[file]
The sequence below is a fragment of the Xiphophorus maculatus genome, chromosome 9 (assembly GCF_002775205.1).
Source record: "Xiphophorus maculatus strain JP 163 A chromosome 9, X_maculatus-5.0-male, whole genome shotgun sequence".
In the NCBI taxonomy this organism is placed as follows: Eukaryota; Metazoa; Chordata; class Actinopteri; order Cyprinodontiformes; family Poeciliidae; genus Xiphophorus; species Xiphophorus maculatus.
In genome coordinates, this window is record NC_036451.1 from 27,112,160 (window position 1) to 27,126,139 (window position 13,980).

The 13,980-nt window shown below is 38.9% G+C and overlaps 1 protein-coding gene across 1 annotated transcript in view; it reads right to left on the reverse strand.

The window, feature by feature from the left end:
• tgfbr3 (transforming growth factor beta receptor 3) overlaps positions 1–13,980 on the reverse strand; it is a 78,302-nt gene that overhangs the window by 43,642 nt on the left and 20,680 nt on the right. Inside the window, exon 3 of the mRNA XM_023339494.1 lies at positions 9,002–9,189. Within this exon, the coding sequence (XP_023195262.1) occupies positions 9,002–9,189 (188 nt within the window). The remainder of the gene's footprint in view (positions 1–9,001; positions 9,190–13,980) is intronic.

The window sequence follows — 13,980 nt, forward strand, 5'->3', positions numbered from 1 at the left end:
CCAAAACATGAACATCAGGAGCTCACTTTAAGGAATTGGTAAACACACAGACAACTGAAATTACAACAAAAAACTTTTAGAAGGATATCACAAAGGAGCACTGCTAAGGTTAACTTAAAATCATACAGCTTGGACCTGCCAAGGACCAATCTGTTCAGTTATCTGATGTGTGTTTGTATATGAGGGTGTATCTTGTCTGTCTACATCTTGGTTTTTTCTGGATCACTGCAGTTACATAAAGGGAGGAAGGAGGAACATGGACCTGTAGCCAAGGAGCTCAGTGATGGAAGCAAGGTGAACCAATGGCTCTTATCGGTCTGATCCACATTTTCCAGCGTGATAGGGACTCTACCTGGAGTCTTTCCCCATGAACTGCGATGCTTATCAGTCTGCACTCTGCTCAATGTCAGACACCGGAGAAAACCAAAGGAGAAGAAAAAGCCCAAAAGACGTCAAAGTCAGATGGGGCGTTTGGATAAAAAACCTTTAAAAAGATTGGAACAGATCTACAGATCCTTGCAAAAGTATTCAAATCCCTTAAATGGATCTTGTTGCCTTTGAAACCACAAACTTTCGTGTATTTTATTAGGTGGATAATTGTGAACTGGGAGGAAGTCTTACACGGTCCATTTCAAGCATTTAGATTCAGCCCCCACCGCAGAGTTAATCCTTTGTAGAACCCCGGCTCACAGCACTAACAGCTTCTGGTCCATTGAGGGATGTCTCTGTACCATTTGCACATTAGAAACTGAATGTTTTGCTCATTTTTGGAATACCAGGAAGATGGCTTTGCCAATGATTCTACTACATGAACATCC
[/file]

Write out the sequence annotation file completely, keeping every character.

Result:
The sequence below is a fragment of the Xiphophorus maculatus genome, chromosome 9 (assembly GCF_002775205.1).
Source record: "Xiphophorus maculatus strain JP 163 A chromosome 9, X_maculatus-5.0-male, whole genome shotgun sequence".
In the NCBI taxonomy this organism is placed as follows: Eukaryota; Metazoa; Chordata; class Actinopteri; order Cyprinodontiformes; family Poeciliidae; genus Xiphophorus; species Xiphophorus maculatus.
In genome coordinates, this window is record NC_036451.1 from 27,112,160 (window position 1) to 27,126,139 (window position 13,980).

The 13,980-nt window shown below is 38.9% G+C and overlaps 1 protein-coding gene across 1 annotated transcript in view; it reads right to left on the reverse strand.

The window, feature by feature from the left end:
• tgfbr3 (transforming growth factor beta receptor 3) overlaps positions 1–13,980 on the reverse strand; it is a 78,302-nt gene that overhangs the window by 43,642 nt on the left and 20,680 nt on the right. Inside the window, exon 3 of the mRNA XM_023339494.1 lies at positions 9,002–9,189. Within this exon, the coding sequence (XP_023195262.1) occupies positions 9,002–9,189 (188 nt within the window). The remainder of the gene's footprint in view (positions 1–9,001; positions 9,190–13,980) is intronic.

The window sequence follows — 13,980 nt, forward strand, 5'->3', positions numbered from 1 at the left end:
CCAAAACATGAACATCAGGAGCTCACTTTAAGGAATTGGTAAACACACAGACAACTGAAATTACAACAAAAAACTTTTAGAAGGATATCACAAAGGAGCACTGCTAAGGTTAACTTAAAATCATACAGCTTGGACCTGCCAAGGACCAATCTGTTCAGTTATCTGATGTGTGTTTGTATATGAGGGTGTATCTTGTCTGTCTACATCTTGGTTTTTTCTGGATCACTGCAGTTACATAAAGGGAGGAAGGAGGAACATGGACCTGTAGCCAAGGAGCTCAGTGATGGAAGCAAGGTGAACCAATGGCTCTTATCGGTCTGATCCACATTTTCCAGCGTGATAGGGACTCTACCTGGAGTCTTTCCCCATGAACTGCGATGCTTATCAGTCTGCACTCTGCTCAATGTCAGACACCGGAGAAAACCAAAGGAGAAGAAAAAGCCCAAAAGACGTCAAAGTCAGATGGGGCGTTTGGATAAAAAACCTTTAAAAAGATTGGAACAGATCTACAGATCCTTGCAAAAGTATTCAAATCCCTTAAATGGATCTTGTTGCCTTTGAAACCACAAACTTTCGTGTATTTTATTAGGTGGATAATTGTGAACTGGGAGGAAGTCTTACACGGTCCATTTCAAGCATTTAGATTCAGCCCCCACCGCAGAGTTAATCCTTTGTAGAACCCCGGCTCACAGCACTAACAGCTTCTGGTCCATTGAGGGATGTCTCTGTACCATTTGCACATTAGAAACTGAATGTTTTGCTCATTTTTGGAATACCAGGAAGATGGCTTTGCCAATGATTCTACTACATGAACATCC